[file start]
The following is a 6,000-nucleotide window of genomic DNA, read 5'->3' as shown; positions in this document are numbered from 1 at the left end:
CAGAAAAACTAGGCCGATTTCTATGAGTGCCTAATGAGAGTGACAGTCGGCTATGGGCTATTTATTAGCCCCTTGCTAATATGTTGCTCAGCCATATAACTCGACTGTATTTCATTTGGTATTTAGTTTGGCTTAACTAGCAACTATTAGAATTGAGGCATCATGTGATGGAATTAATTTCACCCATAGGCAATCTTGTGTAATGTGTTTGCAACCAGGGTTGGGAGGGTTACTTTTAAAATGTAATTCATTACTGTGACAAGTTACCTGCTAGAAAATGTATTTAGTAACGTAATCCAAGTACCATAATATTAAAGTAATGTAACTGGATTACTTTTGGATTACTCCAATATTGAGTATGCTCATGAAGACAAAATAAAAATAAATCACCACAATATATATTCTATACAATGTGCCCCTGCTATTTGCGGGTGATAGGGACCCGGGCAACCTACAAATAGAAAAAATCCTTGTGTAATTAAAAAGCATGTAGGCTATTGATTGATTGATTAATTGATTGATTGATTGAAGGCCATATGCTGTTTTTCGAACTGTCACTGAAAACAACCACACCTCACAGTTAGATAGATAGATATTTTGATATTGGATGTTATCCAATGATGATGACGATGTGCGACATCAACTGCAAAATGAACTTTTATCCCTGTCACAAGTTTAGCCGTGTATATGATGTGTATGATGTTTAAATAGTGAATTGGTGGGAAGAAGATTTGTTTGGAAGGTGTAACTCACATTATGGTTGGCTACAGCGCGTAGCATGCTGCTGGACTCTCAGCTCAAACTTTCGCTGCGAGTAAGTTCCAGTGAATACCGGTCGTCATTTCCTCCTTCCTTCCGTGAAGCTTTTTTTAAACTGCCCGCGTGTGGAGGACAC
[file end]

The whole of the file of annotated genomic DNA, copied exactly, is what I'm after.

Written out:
The following is a 6,000-nucleotide window of genomic DNA, read 5'->3' as shown; positions in this document are numbered from 1 at the left end:
CAGAAAAACTAGGCCGATTTCTATGAGTGCCTAATGAGAGTGACAGTCGGCTATGGGCTATTTATTAGCCCCTTGCTAATATGTTGCTCAGCCATATAACTCGACTGTATTTCATTTGGTATTTAGTTTGGCTTAACTAGCAACTATTAGAATTGAGGCATCATGTGATGGAATTAATTTCACCCATAGGCAATCTTGTGTAATGTGTTTGCAACCAGGGTTGGGAGGGTTACTTTTAAAATGTAATTCATTACTGTGACAAGTTACCTGCTAGAAAATGTATTTAGTAACGTAATCCAAGTACCATAATATTAAAGTAATGTAACTGGATTACTTTTGGATTACTCCAATATTGAGTATGCTCATGAAGACAAAATAAAAATAAATCACCACAATATATATTCTATACAATGTGCCCCTGCTATTTGCGGGTGATAGGGACCCGGGCAACCTACAAATAGAAAAAATCCTTGTGTAATTAAAAAGCATGTAGGCTATTGATTGATTGATTAATTGATTGATTGATTGAAGGCCATATGCTGTTTTTCGAACTGTCACTGAAAACAACCACACCTCACAGTTAGATAGATAGATATTTTGATATTGGATGTTATCCAATGATGATGACGATGTGCGACATCAACTGCAAAATGAACTTTTATCCCTGTCACAAGTTTAGCCGTGTATATGATGTGTATGATGTTTAAATAGTGAATTGGTGGGAAGAAGATTTGTTTGGAAGGTGTAACTCACATTATGGTTGGCTACAGCGCGTAGCATGCTGCTGGACTCTCAGCTCAAACTTTCGCTGCGAGTAAGTTCCAGTGAATACCGGTCGTCATTTCCTCCTTCCTTCCGTGAAGCTTTTTTTAAACTGCCCGCGTGTGGAGGACAC